Assembling A Startup From PartsIra Sager
Michael S. Fields isn't your typical software entrepreneur. He's not programming his way into the business, he's buying it: Fields has raised a stunning $35 million in venture capital to assemble a miniconglomerate of little software companies.
So far, Fields's 18-month-old OpenVision Technologies Inc. in Pleasanton, Calif., of which he is chairman, has acquired nine companies that specialize in helping businesses manage their computers. There's not much glamour in such systems-management software, but these programs can be life-savers for companies that must keep tabs on their computer operations 24 hours a day. Fields, who used to run U.S. sales for data-base software supplier Oracle Corp., figures that as more corporations downsize to personal-computer networks, there will be huge demand for software to manage the new setups and to make sure that customers have the level of reliability they enjoyed with their old mainframes and minicomputers.
BIG-TIME RIVALS. OpenVision's stable includes programs that automatically back up files, schedule work, and distribute software to desktop systems. Gartner Group Inc. analyst Igor Stenmark estimates that, on average, big companies now spend twice as much for this software--$100,000 per system--as a few years ago. He says the market will streak from $500 million in 1994 to $4 billion in 1998.
Those numbers helped persuade venture investment firm E.M. Warburg, Pincus & Co. to underwrite Fields. But the business has also attracted some heavyweight rivals, including the mainframe-software companies Computer Associates and Legent, as well as IBM and Hewlett-Packard.
Fields's strategy comes from the playbook of Computer Associates International (CA). That company grew into a $1.8 billion giant largely through acquisitions. Fields, 47, is buying companies with niche products and giving customers a one-stop shop for getting the programs and service. But where CA has had trouble integrating the products it acquired over the years, Fields says he considers only companies whose underlying technology is compatible with the products he already has. That's not easy: To come up with the nine businesses he has acquired, Fields says he started with a list of 120.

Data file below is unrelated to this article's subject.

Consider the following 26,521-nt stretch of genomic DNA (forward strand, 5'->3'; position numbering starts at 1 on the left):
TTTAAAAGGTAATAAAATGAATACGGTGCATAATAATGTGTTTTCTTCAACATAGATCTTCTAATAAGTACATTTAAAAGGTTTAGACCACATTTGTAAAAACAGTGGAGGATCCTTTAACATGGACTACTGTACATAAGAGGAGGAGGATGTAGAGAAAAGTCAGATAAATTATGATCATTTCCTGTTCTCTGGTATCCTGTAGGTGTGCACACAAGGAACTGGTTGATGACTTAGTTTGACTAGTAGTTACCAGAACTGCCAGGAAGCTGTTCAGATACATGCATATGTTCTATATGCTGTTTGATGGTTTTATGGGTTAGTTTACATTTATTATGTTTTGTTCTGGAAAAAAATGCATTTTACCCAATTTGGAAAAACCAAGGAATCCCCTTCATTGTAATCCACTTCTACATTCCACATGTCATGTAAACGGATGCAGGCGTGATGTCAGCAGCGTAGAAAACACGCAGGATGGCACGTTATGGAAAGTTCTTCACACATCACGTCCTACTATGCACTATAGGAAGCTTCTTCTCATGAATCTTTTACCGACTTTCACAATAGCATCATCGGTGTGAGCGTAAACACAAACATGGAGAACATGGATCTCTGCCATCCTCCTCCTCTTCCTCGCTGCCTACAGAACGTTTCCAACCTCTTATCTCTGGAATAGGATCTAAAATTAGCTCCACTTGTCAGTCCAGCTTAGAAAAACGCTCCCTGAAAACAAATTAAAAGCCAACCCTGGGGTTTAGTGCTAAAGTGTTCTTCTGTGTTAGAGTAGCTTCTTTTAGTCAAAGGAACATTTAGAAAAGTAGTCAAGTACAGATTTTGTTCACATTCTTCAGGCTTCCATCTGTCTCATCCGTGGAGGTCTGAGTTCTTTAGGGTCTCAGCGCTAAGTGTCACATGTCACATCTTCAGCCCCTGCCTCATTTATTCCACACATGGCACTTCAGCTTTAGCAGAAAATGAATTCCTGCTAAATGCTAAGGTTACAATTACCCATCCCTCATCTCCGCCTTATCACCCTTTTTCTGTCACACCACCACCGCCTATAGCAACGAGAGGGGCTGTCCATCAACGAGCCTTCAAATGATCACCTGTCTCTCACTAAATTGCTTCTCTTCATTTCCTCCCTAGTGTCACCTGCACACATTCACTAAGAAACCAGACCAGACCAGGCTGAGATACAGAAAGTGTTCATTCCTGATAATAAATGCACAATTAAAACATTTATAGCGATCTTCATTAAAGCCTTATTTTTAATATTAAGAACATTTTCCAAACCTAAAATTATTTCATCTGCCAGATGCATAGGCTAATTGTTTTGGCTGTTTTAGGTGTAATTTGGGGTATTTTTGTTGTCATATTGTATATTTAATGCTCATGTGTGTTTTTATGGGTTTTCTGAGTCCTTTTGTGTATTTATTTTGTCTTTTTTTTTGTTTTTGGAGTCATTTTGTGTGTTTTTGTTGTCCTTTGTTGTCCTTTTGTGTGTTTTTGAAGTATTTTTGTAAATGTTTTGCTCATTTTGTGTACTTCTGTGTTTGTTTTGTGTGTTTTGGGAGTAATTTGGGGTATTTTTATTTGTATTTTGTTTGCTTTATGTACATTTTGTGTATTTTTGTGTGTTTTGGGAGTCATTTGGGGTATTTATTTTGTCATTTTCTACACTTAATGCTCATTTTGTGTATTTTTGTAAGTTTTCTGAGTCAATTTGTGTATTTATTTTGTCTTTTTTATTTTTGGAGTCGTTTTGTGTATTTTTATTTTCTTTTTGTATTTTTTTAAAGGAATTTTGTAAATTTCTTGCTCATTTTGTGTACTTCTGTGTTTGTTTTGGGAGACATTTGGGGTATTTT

A big advantage to buying instead of building is a steep trajectory. Gartner's Stenmark expects sales to hit $35 million this year. OpenVision already has 250 employees and 26 products. Customers include Wells Fargo Bank and First Boston Corp.
The next phase of the plan is to go international. "We need to do marketing and selling to global accounts," he says. On Jan. 10, Fields hired his old pal Geoffrey W. Squire, 46, to become president and CEO of OpenVision International. Squire says his mandate is to "see if we can do an Oracle again." When Squire left Oracle last month, he had built the company's European business into an $800 million operation, up from $26 million in 1987. If Squire can help Fields mirror that growth, OpenVision could move quickly beyond the miniconglomerate leagues.